A fall Miami election without a Regalado on the ballot or in office would have been odd.
And so, three months after a brutal November saw long-time Miami politician Tomás Regalado leave office and two of his children lose or back out of hotly contested races, former school board member and county mayoral runner-up Raquel Regalado is getting back into the scrum.
On Monday, the 43-year-old Republican will file to run for the Miami State Senate seat held by José Javier Rodríguez, a Democrat expected to resign his seat this spring in order to run for Congress. The seat is among those believed to be targeted as a possible flip by Senate Republicans, who hold a 23-15 edge in the more moderate chamber of the state Legislature heading into an election where pundits are predicting a Democratic groundswell.
“I’m a moderate and in this district I've always done well,” Regalado said in an interview. “It’s part of my school board district and I’ve always appealed to independents.”
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Under current state law, Rodríguez could hold onto his post and run for the Congressional seat being vacated by the retiring Ileana Ros-Lehtinen. But a “resign-to-run” bill progressing through the Florida House and Senate is expected to pass, and Rodríguez has both voted in favor of the legislation and said he’d be “undeterred” in his plans to run for Congress if the bill becomes law.
Some believe Republicans are pushing the bill specifically to target Rodríguez’s seat, which represents a swing district previously represented by Republican centrist Miguel Diaz de la Portilla before Rodríguez beat him with some help from an anti-Trump 2016 wave. Democrats poured millions into the race to help Rodríguez win, and now it seems likely they’ll be forced to defend just two years into the Senator's four-year term.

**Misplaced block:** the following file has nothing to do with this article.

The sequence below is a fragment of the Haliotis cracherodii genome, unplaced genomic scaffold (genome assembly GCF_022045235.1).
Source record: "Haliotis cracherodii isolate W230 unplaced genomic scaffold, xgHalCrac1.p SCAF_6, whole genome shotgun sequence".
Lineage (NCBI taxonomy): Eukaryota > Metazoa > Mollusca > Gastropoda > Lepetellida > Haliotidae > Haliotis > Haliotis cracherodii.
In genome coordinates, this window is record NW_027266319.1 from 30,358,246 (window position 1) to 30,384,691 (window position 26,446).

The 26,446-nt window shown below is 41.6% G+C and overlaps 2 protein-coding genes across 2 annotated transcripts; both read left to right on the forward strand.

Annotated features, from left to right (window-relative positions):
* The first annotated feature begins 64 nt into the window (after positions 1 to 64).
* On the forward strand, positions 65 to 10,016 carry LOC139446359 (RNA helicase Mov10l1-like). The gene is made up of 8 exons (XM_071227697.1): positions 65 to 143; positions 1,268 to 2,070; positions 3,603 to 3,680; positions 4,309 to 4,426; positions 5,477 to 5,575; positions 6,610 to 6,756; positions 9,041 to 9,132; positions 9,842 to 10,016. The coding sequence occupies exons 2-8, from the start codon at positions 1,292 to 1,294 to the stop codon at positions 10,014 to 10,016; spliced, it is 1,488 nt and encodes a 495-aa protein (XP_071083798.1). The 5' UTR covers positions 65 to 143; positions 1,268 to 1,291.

With Republicans eager to take back the seat, it seems Regalado, a Cuban-American attorney and former Miami-Dade school board member who supports unions and believes climate change is a pressing issue, is their candidate.
“They reached out to me. They were looking for a candidate. And obviously I’ve lived in the district my entire life,” said Regalado, who dropped out of the race for Ros-Lehtinen’s Congressional seat in November after saying the federal Legislature had grown too polarized and dysfunctional. “It's a different conversation at the state level. They’re looking for a moderate. I was very candid about looking at what I want to do in the Senate. Everyone was very receptive.”
Regalado showed poor fundraising numbers in her run for Congress before she backed out. But she said she spoke to incoming Republican leader Bill Galvano, who is coordinating Florida's state Senate campaigns this season, and described the conversation as “positive.” She bristled when asked about whether she'll be able to raise the money needed to win a state Senate seat.
“I didn’t struggle to raise money. I decided not to raise money,” she said. “People will be very impressed. I have a lot of support. The money is not going to be an issue. I’m all in on this.”
Regalado, who’d spent time in Tallahassee this session as rumors of her candidacy spread, expects to hit Spanish radio Monday to promote her campaign. Regalado said she’s in for the seat in 2020 if Rodriguez chooses not to resign.